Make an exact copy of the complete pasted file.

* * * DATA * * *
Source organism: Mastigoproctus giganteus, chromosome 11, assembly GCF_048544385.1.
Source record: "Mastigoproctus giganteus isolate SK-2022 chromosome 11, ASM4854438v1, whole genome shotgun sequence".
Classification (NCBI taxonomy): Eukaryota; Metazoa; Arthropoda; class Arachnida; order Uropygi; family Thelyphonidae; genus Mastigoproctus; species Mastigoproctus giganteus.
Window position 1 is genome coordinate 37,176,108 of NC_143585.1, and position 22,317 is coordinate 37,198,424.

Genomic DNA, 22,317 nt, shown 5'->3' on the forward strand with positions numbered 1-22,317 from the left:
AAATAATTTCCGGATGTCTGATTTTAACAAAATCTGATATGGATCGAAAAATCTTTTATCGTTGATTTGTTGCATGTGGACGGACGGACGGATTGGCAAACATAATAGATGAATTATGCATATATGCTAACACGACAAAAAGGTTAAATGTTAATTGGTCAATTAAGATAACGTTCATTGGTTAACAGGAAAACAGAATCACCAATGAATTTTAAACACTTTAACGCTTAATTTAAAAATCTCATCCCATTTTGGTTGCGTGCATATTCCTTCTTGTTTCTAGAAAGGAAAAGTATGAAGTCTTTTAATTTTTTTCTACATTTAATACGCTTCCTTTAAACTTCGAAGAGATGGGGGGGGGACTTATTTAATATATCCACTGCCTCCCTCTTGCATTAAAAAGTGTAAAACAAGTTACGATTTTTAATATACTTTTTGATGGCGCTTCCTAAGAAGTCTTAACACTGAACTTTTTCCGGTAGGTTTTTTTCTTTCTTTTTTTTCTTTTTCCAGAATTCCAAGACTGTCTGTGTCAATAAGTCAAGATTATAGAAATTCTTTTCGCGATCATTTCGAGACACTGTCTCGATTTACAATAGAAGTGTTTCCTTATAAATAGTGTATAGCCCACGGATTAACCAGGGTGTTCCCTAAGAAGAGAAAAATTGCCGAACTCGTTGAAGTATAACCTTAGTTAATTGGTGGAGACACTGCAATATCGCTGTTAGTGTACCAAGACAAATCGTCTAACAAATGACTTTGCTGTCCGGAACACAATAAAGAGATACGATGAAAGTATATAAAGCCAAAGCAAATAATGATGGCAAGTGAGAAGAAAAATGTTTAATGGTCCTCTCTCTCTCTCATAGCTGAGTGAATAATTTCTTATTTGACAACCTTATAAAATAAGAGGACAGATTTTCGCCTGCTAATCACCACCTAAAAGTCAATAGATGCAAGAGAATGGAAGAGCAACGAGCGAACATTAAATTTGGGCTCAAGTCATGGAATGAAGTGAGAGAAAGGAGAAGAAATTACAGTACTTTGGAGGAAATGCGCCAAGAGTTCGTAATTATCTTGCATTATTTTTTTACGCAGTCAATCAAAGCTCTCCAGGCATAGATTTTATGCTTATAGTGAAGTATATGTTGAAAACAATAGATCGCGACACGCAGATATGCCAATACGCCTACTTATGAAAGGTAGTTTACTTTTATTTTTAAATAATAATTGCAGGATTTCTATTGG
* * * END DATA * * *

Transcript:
Source organism: Mastigoproctus giganteus, chromosome 11, assembly GCF_048544385.1.
Source record: "Mastigoproctus giganteus isolate SK-2022 chromosome 11, ASM4854438v1, whole genome shotgun sequence".
Classification (NCBI taxonomy): Eukaryota; Metazoa; Arthropoda; class Arachnida; order Uropygi; family Thelyphonidae; genus Mastigoproctus; species Mastigoproctus giganteus.
Window position 1 is genome coordinate 37,176,108 of NC_143585.1, and position 22,317 is coordinate 37,198,424.

Genomic DNA, 22,317 nt, shown 5'->3' on the forward strand with positions numbered 1-22,317 from the left:
AAATAATTTCCGGATGTCTGATTTTAACAAAATCTGATATGGATCGAAAAATCTTTTATCGTTGATTTGTTGCATGTGGACGGACGGACGGATTGGCAAACATAATAGATGAATTATGCATATATGCTAACACGACAAAAAGGTTAAATGTTAATTGGTCAATTAAGATAACGTTCATTGGTTAACAGGAAAACAGAATCACCAATGAATTTTAAACACTTTAACGCTTAATTTAAAAATCTCATCCCATTTTGGTTGCGTGCATATTCCTTCTTGTTTCTAGAAAGGAAAAGTATGAAGTCTTTTAATTTTTTTCTACATTTAATACGCTTCCTTTAAACTTCGAAGAGATGGGGGGGGGACTTATTTAATATATCCACTGCCTCCCTCTTGCATTAAAAAGTGTAAAACAAGTTACGATTTTTAATATACTTTTTGATGGCGCTTCCTAAGAAGTCTTAACACTGAACTTTTTCCGGTAGGTTTTTTTCTTTCTTTTTTTTCTTTTTCCAGAATTCCAAGACTGTCTGTGTCAATAAGTCAAGATTATAGAAATTCTTTTCGCGATCATTTCGAGACACTGTCTCGATTTACAATAGAAGTGTTTCCTTATAAATAGTGTATAGCCCACGGATTAACCAGGGTGTTCCCTAAGAAGAGAAAAATTGCCGAACTCGTTGAAGTATAACCTTAGTTAATTGGTGGAGACACTGCAATATCGCTGTTAGTGTACCAAGACAAATCGTCTAACAAATGACTTTGCTGTCCGGAACACAATAAAGAGATACGATGAAAGTATATAAAGCCAAAGCAAATAATGATGGCAAGTGAGAAGAAAAATGTTTAATGGTCCTCTCTCTCTCTCATAGCTGAGTGAATAATTTCTTATTTGACAACCTTATAAAATAAGAGGACAGATTTTCGCCTGCTAATCACCACCTAAAAGTCAATAGATGCAAGAGAATGGAAGAGCAACGAGCGAACATTAAATTTGGGCTCAAGTCATGGAATGAAGTGAGAGAAAGGAGAAGAAATTACAGTACTTTGGAGGAAATGCGCCAAGAGTTCGTAATTATCTTGCATTATTTTTTTACGCAGTCAATCAAAGCTCTCCAGGCATAGATTTTATGCTTATAGTGAAGTATATGTTGAAAACAATAGATCGCGACACGCAGATATGCCAATACGCCTACTTATGAAAGGTAGTTTACTTTTATTTTTAAATAATAATTGCAGGATTTCTATTGG